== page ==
A South Normanton parish councillor claims there is a 'political vendetta' against him after a court ordered him to remove a high fence from his property.
BNP member Brian Edwards (61), of Carr Lane, appeared before Derby Magistrates' Court last Thursday after an enforcement order was issued by Bolsover District Council. Appearing in front of Judge Caroline Golbourn, Edwards admitted failing to remove a two-metre high steel palisade fence from his Market Street house in South Normanton.
The long running feud began in April 2007 when the fence's height came to the attention of the council's planning officers who said it breached town and country planning laws. Legislation states that a development must have planning permission if the height of any gate or fence adjacent to a vehicular highway exceeds one metre above ground level. An enforcement notice ordered Edwards to either remove the fence or cut it down to one metre and the appeal he then lodged was dismissed by a planning inspector in April.
Edwards failed to adhere to the notice and in June, the council wrote to him threatening him with legal action if he did not comply –– but the parish councillor ignored the final warning.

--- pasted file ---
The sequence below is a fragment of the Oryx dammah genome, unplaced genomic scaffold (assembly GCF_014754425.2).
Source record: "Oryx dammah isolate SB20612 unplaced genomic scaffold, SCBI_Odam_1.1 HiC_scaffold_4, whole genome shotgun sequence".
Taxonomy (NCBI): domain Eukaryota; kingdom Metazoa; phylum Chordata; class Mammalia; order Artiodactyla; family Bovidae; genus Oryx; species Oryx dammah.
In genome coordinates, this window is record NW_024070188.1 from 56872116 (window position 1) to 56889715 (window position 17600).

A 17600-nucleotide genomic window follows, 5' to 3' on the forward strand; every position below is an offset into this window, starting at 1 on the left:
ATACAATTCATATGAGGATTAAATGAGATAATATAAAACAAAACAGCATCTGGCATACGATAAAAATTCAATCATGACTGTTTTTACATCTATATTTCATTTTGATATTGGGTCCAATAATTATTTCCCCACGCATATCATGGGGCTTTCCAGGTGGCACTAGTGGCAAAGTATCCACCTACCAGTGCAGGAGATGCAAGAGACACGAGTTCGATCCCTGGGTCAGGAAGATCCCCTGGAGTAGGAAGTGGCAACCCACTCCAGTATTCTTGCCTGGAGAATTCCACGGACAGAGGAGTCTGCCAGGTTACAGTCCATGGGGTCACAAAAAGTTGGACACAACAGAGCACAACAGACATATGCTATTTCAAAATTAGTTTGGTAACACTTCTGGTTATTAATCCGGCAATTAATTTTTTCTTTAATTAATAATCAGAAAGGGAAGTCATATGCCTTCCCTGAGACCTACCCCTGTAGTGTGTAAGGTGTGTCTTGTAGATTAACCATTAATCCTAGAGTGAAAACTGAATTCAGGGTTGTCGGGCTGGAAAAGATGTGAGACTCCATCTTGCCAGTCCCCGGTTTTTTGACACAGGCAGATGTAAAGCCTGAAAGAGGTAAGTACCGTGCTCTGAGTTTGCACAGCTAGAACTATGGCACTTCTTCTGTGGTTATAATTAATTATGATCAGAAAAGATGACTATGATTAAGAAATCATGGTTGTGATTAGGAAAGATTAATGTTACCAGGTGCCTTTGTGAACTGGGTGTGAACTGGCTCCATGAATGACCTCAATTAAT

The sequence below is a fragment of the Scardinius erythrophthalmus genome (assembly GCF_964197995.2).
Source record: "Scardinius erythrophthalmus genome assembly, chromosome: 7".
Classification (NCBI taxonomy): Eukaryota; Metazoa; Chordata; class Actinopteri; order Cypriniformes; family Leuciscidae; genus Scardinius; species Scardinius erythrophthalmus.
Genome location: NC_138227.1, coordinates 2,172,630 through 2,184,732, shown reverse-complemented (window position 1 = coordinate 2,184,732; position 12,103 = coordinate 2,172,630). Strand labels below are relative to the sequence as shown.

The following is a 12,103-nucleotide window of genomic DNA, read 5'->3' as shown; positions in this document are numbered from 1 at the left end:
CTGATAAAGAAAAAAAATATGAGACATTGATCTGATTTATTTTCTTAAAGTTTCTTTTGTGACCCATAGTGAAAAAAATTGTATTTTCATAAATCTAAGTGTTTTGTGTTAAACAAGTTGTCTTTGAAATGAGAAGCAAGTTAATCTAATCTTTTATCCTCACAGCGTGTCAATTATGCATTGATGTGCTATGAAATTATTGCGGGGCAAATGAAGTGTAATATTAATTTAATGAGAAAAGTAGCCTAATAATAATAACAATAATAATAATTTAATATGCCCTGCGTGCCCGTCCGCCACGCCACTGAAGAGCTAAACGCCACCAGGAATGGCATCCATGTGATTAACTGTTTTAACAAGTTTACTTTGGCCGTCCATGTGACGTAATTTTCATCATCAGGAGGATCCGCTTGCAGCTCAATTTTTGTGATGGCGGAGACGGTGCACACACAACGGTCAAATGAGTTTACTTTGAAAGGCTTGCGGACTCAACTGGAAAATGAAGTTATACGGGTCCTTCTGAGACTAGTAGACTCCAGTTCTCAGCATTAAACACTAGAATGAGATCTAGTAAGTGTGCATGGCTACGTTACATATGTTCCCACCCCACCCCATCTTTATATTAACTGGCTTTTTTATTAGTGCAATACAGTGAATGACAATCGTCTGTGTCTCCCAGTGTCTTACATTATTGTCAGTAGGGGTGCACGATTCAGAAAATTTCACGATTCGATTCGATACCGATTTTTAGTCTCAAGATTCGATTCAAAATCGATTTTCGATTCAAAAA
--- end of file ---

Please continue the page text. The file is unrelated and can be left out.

Prosecutor Kevin Shillitto told the court that Edwards had broken town and country planning laws and showed Judge Golbourn photographs of the fence. Said Judge Golbourn: "I am going to impose a fine, I am not here to negotiate with you because this has been going on too long and Bolsover District Council has been more than fair."
Edwards was fined £500, ordered to pay the council's courts costs of £550 and a £15 victim surcharge. But speaking after last Thursday's ruling, Edwards says he has been discriminated against for his political beliefs.
"I think there is a political vendetta against myself –– my political beliefs have nothing to do with the way I should be treated by Bolsover District Council. I have a friend on the council who says the ruling is because they vote for a different political party to me."
Edwards says there are other fences in South Normanton exceeding the one-metre height limit and the law should apply to everyone.
"I offered to move the fence back a metre, but the council said no –– I was told to put it up after advice from the police because the original fence was knocked down in a car crash," he said.
Edwards works as a handyman and inherited the house which he rents out as a source of income.
"Thousands of people in Derbyshire are breaking the law every week and I would like Bolsover District Council to tell people of these rules," he added. "I have no objection to moving the fence but if the law is to work, it has to apply to everyone."
But a spokesman for Bolsover District Council says the enforcement order has nothing to do with Edwards' political beliefs and was a simple breach of regulations.
"This is an instance where there has been blatant disregard for the law," he said. "We gave the defendant every opportunity to remove or rectify the fence, but he chose not to, so we had no option but to take him to court so we can preserve and protect the local environment."